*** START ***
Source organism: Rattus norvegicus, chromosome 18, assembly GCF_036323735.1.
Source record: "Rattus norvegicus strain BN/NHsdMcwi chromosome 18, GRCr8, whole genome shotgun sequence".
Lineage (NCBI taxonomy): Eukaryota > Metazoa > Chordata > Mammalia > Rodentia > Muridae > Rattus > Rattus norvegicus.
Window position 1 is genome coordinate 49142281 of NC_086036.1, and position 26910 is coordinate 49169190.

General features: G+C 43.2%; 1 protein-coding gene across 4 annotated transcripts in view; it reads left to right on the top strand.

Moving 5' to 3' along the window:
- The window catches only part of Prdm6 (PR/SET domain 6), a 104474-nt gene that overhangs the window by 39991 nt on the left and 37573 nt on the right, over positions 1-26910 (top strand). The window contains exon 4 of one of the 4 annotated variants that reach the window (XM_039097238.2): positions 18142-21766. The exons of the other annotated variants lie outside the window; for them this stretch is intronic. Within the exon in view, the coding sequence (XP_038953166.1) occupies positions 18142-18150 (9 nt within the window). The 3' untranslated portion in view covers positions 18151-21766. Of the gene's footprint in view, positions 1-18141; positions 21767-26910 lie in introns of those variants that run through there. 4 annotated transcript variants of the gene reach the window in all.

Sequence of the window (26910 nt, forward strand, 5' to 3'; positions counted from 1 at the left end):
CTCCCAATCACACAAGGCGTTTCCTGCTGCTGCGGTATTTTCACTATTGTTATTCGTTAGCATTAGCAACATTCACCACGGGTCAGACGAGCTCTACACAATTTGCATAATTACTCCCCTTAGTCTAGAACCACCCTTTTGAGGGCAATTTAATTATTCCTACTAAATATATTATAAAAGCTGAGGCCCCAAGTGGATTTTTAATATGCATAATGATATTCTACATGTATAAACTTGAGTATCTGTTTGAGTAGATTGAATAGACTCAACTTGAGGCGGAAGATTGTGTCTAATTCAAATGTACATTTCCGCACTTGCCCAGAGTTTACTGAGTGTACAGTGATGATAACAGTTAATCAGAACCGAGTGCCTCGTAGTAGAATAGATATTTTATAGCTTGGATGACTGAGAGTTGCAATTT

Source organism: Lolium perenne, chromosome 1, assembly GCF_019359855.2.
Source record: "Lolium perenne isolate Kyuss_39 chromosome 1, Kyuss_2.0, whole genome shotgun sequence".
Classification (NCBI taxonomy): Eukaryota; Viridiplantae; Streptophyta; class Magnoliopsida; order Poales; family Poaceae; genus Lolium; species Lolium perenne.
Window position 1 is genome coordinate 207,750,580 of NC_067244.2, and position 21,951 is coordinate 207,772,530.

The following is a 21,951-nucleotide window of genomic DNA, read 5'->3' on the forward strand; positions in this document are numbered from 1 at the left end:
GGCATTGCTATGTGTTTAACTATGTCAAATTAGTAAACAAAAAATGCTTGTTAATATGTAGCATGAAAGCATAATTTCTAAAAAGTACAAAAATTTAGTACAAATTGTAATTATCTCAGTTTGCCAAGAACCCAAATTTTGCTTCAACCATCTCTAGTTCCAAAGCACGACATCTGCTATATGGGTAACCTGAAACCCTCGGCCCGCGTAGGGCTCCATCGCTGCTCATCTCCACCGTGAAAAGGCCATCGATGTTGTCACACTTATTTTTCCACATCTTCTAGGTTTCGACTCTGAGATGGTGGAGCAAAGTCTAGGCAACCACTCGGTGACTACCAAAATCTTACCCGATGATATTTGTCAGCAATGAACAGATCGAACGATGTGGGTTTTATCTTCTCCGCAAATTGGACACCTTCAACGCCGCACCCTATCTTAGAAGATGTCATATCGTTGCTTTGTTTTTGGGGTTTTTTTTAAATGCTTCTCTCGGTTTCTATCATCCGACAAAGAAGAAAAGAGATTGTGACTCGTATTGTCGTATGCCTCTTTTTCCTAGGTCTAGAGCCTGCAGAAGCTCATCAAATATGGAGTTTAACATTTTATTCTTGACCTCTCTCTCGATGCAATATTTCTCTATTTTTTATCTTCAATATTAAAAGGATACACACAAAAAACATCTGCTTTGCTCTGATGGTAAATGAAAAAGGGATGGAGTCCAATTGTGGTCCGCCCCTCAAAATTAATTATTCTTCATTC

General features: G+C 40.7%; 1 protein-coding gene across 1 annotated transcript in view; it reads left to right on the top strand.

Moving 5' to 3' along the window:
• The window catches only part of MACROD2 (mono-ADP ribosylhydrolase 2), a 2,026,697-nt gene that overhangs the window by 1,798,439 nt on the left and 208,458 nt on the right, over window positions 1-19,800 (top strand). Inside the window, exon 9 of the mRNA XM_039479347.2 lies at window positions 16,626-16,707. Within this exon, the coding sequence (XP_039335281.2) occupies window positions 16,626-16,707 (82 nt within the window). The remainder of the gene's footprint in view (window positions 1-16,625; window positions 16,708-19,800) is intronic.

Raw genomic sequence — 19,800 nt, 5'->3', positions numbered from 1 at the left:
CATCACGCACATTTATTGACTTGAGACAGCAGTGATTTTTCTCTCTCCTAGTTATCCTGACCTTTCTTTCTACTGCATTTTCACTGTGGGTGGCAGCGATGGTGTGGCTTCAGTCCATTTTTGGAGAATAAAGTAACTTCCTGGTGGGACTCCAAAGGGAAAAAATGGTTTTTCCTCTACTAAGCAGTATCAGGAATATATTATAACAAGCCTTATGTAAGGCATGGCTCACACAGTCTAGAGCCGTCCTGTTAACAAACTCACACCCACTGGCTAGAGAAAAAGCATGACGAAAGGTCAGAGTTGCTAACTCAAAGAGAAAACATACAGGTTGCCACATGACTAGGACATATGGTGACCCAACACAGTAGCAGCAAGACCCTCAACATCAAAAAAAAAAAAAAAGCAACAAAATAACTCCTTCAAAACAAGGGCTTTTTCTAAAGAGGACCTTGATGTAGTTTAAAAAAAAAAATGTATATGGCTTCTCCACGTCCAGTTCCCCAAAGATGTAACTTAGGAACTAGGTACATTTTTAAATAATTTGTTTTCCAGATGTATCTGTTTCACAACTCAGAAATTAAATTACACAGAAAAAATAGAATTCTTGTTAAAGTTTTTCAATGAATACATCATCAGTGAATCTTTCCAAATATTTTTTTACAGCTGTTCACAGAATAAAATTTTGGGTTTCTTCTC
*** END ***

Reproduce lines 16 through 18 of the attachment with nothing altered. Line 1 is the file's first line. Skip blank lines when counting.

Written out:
General features: G+C 40.7%; 1 protein-coding gene across 1 annotated transcript in view; it reads left to right on the top strand.

Moving 5' to 3' along the window:
• The window catches only part of MACROD2 (mono-ADP ribosylhydrolase 2), a 2,026,697-nt gene that overhangs the window by 1,798,439 nt on the left and 208,458 nt on the right, over window positions 1-19,800 (top strand). Inside the window, exon 9 of the mRNA XM_039479347.2 lies at window positions 16,626-16,707. Within this exon, the coding sequence (XP_039335281.2) occupies window positions 16,626-16,707 (82 nt within the window). The remainder of the gene's footprint in view (window positions 1-16,625; window positions 16,708-19,800) is intronic.